After years of activism, residents in north Irvine are still struggling to handle the asphalt factory just a few miles away from their homes as local officials figure out how they want to respond to air quality complaints. 

Irvine residents have been reporting smells from the All American Asphalt facility for years, but the issue took center stage in Irvine earlier this year after a Voice of OC report highlighted a study from residents showing the impacts on their daily lives. 

[Read: Irvine Residents Raise Alarm Over Dangerous Emissions In Million Dollar Neighborhood]

While the South Coast Air Quality Management District, the chief state agency in charge of regulating Orange County’s air quality, have studied the emissions and claim they aren’t harmful, residents are still pushing for the site to be shut down due to what they say is a public nuisance. 

On Tuesday night, Irvine City Council members approved a series of new measures designed to regulate the factory, including new required truck routes for any vehicles leaving the factory and new property disclosures about the smell for anyone interested in buying a home. 

However, the council refused to set up a new hotline system for residents to call in and report odor events after staff said it would cost an estimated $800,000. 

Kim Konte, one of the residents who has led the effort to shut down the factory, said the city’s failure to create the hotline was a “joke,” Wednesday afternoon text message.

“Council majority wouldn’t even ask staff to come back with alternatives!” Konte wrote. “Just shows they are not serious.” 


The state government could also be taking a larger role in the issue, with the council sending a letter to state Sen. Dave Min asking for him to start lobbying state dollars to fund the relocation of the asphalt factory altogether or pass legislation letting the air quality district go after the factory. 

“(The air quality district) has been hamstrung by State Law requirements that mandate a minimum of six verified complaints per “event” before (the district) will take enforcement action,” the council wrote. “This experience leaves the residents feeling helpless; it should not be this difficult to mobilize (the district’s) enforcement authority.”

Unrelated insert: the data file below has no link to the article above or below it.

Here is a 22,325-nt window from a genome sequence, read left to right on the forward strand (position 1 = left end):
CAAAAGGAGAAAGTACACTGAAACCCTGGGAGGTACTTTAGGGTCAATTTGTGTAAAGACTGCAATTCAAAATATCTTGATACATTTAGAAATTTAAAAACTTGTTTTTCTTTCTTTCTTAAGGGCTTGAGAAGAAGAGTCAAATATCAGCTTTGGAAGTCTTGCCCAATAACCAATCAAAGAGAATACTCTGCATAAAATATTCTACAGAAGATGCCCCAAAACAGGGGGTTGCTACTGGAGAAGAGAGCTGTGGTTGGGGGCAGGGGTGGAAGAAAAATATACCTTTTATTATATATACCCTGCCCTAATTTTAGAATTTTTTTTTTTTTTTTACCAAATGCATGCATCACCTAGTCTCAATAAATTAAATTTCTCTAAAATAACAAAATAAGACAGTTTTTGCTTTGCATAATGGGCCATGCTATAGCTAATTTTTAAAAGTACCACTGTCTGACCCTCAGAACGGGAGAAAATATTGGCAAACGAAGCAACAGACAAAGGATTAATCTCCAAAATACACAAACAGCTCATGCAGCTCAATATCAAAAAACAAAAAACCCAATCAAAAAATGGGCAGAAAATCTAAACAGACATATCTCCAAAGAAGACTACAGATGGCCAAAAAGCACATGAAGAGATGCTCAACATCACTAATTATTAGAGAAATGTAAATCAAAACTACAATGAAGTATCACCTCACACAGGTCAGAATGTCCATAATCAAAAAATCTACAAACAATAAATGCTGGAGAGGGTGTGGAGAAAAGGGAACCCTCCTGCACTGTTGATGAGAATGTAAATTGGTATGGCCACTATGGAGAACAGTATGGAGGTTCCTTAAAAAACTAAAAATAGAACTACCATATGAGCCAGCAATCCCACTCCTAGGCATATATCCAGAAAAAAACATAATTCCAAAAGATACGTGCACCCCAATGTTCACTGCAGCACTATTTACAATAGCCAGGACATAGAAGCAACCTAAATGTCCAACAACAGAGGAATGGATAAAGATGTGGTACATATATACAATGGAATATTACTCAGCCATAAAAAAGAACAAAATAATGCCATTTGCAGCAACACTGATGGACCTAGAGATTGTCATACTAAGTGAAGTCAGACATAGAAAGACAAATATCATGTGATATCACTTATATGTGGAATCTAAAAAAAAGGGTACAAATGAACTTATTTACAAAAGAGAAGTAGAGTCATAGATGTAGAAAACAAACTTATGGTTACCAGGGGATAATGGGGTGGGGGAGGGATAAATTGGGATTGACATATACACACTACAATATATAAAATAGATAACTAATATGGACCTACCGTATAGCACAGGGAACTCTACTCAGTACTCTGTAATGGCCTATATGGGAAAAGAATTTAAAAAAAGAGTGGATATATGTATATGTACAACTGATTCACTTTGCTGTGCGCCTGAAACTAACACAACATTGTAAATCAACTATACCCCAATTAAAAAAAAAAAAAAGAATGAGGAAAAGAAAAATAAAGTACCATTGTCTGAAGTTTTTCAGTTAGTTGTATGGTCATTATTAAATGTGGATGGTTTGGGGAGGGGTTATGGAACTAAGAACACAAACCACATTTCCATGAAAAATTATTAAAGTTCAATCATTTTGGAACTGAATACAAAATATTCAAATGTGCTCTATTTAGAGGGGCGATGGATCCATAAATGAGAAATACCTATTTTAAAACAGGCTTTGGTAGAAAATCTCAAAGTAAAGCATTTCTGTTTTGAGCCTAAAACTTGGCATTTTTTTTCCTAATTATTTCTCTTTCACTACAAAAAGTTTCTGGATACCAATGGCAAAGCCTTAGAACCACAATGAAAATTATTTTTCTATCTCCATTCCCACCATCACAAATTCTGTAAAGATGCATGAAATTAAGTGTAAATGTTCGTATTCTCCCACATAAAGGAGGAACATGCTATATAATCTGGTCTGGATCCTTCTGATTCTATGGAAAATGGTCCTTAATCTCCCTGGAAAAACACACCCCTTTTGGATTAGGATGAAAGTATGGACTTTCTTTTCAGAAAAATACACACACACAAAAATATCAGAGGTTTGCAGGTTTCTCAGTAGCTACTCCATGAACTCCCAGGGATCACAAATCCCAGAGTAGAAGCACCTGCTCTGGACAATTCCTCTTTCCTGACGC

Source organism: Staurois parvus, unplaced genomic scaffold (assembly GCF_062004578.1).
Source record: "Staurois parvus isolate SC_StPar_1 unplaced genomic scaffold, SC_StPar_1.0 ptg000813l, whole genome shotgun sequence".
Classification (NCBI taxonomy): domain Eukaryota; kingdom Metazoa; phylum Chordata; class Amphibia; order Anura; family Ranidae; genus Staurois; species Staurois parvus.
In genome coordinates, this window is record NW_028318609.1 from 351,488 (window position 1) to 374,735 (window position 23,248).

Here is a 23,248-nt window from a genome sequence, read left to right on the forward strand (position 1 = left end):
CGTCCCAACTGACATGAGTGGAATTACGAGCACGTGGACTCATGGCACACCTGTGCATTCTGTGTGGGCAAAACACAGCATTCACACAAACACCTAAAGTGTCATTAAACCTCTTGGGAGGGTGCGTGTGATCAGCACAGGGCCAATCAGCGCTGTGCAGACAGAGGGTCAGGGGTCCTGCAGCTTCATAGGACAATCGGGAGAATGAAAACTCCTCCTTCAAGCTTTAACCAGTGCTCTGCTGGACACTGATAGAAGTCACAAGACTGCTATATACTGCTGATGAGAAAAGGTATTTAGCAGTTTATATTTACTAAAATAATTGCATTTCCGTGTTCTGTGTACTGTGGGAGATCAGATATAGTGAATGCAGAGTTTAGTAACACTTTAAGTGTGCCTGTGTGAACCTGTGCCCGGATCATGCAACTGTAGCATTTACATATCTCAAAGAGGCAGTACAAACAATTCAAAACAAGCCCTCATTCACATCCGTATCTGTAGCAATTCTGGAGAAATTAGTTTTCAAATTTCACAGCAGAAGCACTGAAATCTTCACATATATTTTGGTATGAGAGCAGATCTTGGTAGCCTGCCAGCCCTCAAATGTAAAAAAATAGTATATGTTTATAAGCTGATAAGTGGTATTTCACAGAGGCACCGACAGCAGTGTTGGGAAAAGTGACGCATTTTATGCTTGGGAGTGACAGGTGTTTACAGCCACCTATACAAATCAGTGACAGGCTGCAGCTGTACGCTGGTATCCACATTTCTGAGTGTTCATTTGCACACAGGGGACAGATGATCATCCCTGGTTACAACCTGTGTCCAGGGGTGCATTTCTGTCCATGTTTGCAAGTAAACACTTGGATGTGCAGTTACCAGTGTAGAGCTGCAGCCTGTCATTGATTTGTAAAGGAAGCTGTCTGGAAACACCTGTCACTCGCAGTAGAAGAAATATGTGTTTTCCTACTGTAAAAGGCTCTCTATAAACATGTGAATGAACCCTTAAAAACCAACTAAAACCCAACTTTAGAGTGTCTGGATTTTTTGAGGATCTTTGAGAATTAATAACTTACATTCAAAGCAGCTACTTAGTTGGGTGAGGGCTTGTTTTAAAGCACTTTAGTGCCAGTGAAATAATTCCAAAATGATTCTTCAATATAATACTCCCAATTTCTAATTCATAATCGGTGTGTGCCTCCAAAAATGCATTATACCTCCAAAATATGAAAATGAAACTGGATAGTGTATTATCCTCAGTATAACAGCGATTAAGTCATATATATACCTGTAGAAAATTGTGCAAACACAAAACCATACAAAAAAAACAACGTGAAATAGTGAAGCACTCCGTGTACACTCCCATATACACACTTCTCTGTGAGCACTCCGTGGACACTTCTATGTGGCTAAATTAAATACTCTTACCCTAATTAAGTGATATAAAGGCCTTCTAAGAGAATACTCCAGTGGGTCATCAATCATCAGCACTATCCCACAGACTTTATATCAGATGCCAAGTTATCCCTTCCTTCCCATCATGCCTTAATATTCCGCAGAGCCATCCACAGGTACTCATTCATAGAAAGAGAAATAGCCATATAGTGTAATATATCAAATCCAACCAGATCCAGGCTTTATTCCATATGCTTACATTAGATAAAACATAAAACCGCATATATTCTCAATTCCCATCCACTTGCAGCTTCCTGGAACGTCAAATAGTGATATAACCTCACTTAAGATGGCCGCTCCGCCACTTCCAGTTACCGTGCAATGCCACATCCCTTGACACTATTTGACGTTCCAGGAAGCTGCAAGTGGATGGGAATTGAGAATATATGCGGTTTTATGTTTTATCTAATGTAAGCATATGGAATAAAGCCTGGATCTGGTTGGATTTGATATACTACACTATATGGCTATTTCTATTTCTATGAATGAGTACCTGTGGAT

The city was originally considering paying to remove the asphalt factory itself, but said the financial lift was better suited in the state’s hands than theirs at their Tuesday night meeting. 

But as the council approves new limitations on the factory, the city’s planning commission just approved an expansion of homes near the factory proposed by the Irvine Company, setting up 257 acres of new development for homes, parks and daycare centers right next to the factory, according to a city staff report. 

While residents near the factory originally protested the expansion, they backed off at the next meeting, announcing on their Facebook page they’d made progress in talks with the Irvine Company on how to handle the factory’s impacts. 

“We need time to work collaboratively with the Irvine Company to get a solution,” the unsigned post said. “Hit the pause button please, so we can make progress on this as this is about getting air that is safe to breathe for our children.”  

Konte said while she was excited to see the new progress with the developer, they had yet to obtain any written commitments from the Irvine Company as of Wednesday morning. 

At the planning commission’s meeting on Oct. 21, Jeff Davis, a vice president of the Irvine Company, described the company’s meetings with residents as “heartfelt,” with the goal of finding a solution to the problem. 

While the city government appears to have largely given up on the air quality district stepping in to fix the problem, residents are still fighting with the air quality district to get more oversight of the factory. 

Residents filed an appeal to the air quality district’s hearing board, requesting a repeal of the district’s decision to let the plant recycle tires earlier this year that increases the total output of the factory along with the smell according to residents.  


Previously, the system was allowed to move around between multiple facilities managed by All American Asphalt, but it is now permanently parked at the Irvine location. 

In addition to the appeal, residents are still fighting with the district over its air sampling measures in their neighborhood. 

For an official report to be taken, at least six confirmed complaints have to be submitted close together — meaning an inspector has to go down to the neighborhood and speak with all six people who file a complaint and detect the smell themselves. 

Most of the time, that means no official record of the factory’s smells gets recorded. 

The air quality district is also running into its own struggles with the factory. 

On Oct. 22, the factory submitted an Air Toxics Inventory report that catalogues everything the factory is pushing out into the air. 

The air quality district rejected the report due to “technical deficiencies,” but said that the information they had sent was enough to warrant a Health Risk Assessment of the factory that must be completed by Feb. 3, 2022. 

Noah Biesiada is a Voice of OC Reporting Fellow. Contact him at or on Twitter @NBiesiada.

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